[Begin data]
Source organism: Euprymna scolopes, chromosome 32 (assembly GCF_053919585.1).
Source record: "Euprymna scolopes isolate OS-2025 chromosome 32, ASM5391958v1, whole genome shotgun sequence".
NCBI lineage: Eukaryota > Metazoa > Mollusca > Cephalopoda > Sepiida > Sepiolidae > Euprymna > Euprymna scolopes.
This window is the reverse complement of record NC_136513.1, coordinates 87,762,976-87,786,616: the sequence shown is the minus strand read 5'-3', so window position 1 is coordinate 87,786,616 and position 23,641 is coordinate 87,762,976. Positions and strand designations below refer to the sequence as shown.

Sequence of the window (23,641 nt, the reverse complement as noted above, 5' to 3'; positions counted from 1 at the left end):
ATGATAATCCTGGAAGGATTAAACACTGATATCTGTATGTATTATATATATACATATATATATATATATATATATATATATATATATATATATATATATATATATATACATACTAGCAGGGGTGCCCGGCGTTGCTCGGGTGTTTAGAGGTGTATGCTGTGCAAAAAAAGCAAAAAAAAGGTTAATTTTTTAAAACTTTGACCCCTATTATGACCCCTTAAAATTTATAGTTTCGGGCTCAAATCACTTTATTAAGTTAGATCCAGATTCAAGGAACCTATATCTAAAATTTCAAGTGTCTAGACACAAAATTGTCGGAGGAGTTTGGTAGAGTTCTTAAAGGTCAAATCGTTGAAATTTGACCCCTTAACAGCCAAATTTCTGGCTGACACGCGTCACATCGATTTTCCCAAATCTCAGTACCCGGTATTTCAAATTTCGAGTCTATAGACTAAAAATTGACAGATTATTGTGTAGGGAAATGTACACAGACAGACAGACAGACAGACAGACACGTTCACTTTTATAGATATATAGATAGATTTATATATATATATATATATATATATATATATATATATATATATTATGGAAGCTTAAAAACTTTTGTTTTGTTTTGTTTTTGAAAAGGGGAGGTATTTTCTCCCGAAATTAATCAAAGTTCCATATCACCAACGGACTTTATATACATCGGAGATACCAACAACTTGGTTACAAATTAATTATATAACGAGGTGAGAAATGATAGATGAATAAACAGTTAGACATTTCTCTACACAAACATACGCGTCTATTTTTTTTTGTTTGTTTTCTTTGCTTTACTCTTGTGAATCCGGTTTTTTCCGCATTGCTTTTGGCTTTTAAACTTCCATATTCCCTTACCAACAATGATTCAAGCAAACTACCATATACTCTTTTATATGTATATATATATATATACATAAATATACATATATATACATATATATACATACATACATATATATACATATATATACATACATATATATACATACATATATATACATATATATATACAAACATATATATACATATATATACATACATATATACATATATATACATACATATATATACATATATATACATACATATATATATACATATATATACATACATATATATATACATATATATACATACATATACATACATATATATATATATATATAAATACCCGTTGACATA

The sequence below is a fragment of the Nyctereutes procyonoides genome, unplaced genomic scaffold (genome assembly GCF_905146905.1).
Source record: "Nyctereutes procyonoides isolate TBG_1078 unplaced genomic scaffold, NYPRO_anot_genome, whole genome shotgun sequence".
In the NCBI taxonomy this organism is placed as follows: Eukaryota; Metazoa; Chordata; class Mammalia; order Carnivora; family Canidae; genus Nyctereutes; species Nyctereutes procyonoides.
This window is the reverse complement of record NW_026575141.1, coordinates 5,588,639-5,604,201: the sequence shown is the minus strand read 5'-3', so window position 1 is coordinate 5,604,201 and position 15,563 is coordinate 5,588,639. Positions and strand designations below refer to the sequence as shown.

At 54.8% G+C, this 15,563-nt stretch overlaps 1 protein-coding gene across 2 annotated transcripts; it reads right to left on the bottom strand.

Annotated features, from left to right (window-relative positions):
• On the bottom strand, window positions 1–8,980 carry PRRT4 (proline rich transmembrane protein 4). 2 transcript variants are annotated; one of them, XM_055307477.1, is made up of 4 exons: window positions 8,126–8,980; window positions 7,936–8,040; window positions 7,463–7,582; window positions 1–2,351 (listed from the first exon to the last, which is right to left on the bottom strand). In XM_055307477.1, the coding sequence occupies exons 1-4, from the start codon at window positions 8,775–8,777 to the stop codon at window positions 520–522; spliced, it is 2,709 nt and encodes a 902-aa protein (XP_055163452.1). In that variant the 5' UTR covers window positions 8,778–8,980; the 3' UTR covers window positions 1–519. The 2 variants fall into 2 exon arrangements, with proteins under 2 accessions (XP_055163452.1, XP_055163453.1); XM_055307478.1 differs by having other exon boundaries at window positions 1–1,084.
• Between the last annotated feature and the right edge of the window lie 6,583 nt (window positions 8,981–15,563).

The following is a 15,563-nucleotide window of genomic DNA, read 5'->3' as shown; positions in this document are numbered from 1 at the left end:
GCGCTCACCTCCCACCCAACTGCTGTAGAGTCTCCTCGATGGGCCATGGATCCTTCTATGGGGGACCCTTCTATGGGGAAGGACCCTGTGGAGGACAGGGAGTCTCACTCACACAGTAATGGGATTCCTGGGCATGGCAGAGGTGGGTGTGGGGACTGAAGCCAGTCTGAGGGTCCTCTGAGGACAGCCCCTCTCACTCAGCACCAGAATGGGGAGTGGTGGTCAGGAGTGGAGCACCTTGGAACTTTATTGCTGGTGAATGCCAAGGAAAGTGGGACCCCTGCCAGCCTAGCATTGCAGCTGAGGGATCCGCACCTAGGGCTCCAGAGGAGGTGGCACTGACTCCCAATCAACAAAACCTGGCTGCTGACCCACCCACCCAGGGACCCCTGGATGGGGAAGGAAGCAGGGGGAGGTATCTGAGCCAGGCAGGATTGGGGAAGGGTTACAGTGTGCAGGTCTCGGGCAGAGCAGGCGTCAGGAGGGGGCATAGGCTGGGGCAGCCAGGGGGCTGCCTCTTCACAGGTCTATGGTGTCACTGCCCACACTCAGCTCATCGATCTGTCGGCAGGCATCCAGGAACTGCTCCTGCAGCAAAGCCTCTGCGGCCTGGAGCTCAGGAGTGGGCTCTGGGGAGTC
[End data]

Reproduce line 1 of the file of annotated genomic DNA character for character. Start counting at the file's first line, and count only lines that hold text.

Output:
Source organism: Euprymna scolopes, chromosome 32 (assembly GCF_053919585.1).